Always have your customers in mind

Though proving content marketing ROI is important, the focus on metrics can’t eclipse your commitment to your audience.

“One of the core values of Away is ‘customer-obsessed,'” said Brooke Sinclair, Head of Media at Away, the travel lifestyle startup that raised $31 million in funding and sold more than 300,000 suitcases by driving deep customer engagement through social media and content marketing.

Dusty DiMercurio, Director, Content Marketing and Social Media, Autodesk, agreed.

Dusty DiMercurio.jpgDusty DiMercurio, Director, Content Marketing and Social Media, Autodesk

“At Autodesk, we killed the funnel and we did it for a reason,” said DiMercurio. “The funnel continued to keep marketers and sales so focused on the transaction. There’s an opportunity for us to reframe the interactions we have with customers and what their needs are and use that as the framework for what content we should be making.”

Now, DiMercurio is implementing a new customer framework at Autodesk that looks like an infinite loop, taking customers’ needs into account at every step of the way.

Vice is another brand that’s seen immense success in becoming the media company for Gen Z.

“Every time we saw white space, we tried to address our audience’s obsession,” said Dominique Delport, Président International and Global Chief Revenue Officer, Vice Media. “We listen to our audience and value their voices.”

Dominique Delport.jpgDominique Delport, Président International and Global Chief Revenue Officer, Vice Media

He summed up Vice’s Gen Z strategy as staying smart, positive, and honest; being where they are; and giving them a megaphone.

Build a strong community

Similarly, Rafat Ali, CEO and Founder of Skift, noted that marketers can also redefine what success means for their brands.

Rafat Ali.jpgRafat Ali, CEO and Founder, Skift

“The internet came and it all became about scale,” he said. “Scale became a proxy to how you build a business. However, scale for us means how big a part of their lives are we, for our audience.”

Rather than trying to reach as many people as possible, Ali sees value in cultivating a small but strong community of loyal readers who are invested in your successes and failures. Those people are “yours for life,” says Ali.

Lead with purpose

Perhaps the best way to get people to rally around your brand is by standing for something

“It’s never been more important to have a purpose,” said Stacy Minero, Head of Brand Strategy, Fuel, Twitter. Right now, issues have become more divisive, the weather has become more catastrophic, and social activism is on the rise. People are now looking to brands to fill that void. That’s why brands who take stands on issues, like REI urging people to #OptOutside, or Verizon sharing #AllOurThanks to first responders, they win hearts and minds.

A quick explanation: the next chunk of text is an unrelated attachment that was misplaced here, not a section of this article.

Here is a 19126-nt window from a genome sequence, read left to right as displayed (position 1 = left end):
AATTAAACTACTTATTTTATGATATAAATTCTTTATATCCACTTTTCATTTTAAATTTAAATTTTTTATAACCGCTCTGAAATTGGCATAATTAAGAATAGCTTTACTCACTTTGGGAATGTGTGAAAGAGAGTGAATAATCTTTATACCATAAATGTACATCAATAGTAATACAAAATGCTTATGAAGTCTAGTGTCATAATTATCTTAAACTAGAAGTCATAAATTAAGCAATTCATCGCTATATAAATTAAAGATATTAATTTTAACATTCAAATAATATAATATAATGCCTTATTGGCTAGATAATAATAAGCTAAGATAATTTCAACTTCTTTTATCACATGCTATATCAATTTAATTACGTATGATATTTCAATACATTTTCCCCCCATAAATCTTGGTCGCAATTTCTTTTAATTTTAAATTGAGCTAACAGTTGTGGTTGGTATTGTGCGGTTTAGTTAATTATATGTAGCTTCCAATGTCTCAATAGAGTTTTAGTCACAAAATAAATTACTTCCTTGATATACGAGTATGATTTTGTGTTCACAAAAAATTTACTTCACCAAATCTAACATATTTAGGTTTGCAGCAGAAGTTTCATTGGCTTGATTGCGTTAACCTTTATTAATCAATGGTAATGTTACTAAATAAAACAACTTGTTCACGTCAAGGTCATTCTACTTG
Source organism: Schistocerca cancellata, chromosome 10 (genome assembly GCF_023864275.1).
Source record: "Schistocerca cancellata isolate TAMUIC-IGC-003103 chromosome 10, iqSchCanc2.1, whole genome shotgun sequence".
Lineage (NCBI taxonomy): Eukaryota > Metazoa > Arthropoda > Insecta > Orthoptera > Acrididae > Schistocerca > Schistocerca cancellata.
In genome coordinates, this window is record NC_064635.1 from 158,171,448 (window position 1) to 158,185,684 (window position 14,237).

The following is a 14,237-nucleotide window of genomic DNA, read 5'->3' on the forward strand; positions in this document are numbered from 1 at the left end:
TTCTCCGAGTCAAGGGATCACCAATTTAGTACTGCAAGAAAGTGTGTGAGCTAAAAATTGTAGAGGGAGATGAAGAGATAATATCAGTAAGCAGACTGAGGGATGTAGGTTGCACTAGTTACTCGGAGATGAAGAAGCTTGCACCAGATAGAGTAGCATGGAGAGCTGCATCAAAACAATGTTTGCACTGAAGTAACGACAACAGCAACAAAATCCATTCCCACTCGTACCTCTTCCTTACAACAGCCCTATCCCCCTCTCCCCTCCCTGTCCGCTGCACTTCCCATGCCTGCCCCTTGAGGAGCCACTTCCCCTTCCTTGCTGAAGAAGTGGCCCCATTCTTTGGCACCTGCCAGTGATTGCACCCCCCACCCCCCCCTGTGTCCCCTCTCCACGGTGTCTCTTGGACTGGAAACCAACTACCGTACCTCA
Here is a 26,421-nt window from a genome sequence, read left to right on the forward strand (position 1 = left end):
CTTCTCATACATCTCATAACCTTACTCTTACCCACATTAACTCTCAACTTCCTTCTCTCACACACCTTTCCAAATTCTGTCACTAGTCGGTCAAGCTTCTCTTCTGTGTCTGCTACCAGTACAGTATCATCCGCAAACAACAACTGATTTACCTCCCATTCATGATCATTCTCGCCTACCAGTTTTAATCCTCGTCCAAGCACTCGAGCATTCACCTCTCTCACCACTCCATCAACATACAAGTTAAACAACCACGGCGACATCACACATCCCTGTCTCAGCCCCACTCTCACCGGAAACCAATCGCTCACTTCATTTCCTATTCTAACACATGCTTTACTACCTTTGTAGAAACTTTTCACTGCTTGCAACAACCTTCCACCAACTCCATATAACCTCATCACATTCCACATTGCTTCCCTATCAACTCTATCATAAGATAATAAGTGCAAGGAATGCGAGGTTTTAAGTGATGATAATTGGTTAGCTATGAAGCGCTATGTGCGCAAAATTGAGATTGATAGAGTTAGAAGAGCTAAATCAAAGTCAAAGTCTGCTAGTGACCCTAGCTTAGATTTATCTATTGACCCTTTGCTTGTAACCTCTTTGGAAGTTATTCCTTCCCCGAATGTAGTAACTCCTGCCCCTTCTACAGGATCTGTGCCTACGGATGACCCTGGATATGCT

Mousa Ackall, Vice President, Marketing, WorkMarket, agreed. “Authenticity and consistency are key. Be yourself as a brand and in the way you produce content, as often as you can.”

Jennifer Vande Zande, Managing Editor, SAP, offered advice for brands looking to take a stand on an issue: “Know your audience and be prepared to say [to your company] it might not work, and be responsible for it.” If you can take a passion of yours, like diversity and inclusion, for example, and it makes sense for your brand, you may have a win.

Lean forward

There’s no denying that our world is always changing – and that, as marketers, we need to anticipate how those changes will affect the way we work.

Ken Auletta.jpg

Ken Auletta, Writer, Journalist, Media Critic, The New Yorker

Ken Auletta, longtime Media Critic for The New Yorker and author of “Frenemies: The Epic Disruption of the Ad Business (and Everything Else)” offered a few words of inspiration:

“I’m always amazed at people who see a digital revolution as a problem and not an opportunity, as opposed to people leaning forward and saying, ‘We gotta do something different.’ Throw things against the wall and see what sticks.”

Watch all the sessions from ThinkContent New York 2018 here.


Heather Eng is NewsCred’s Executive Editor.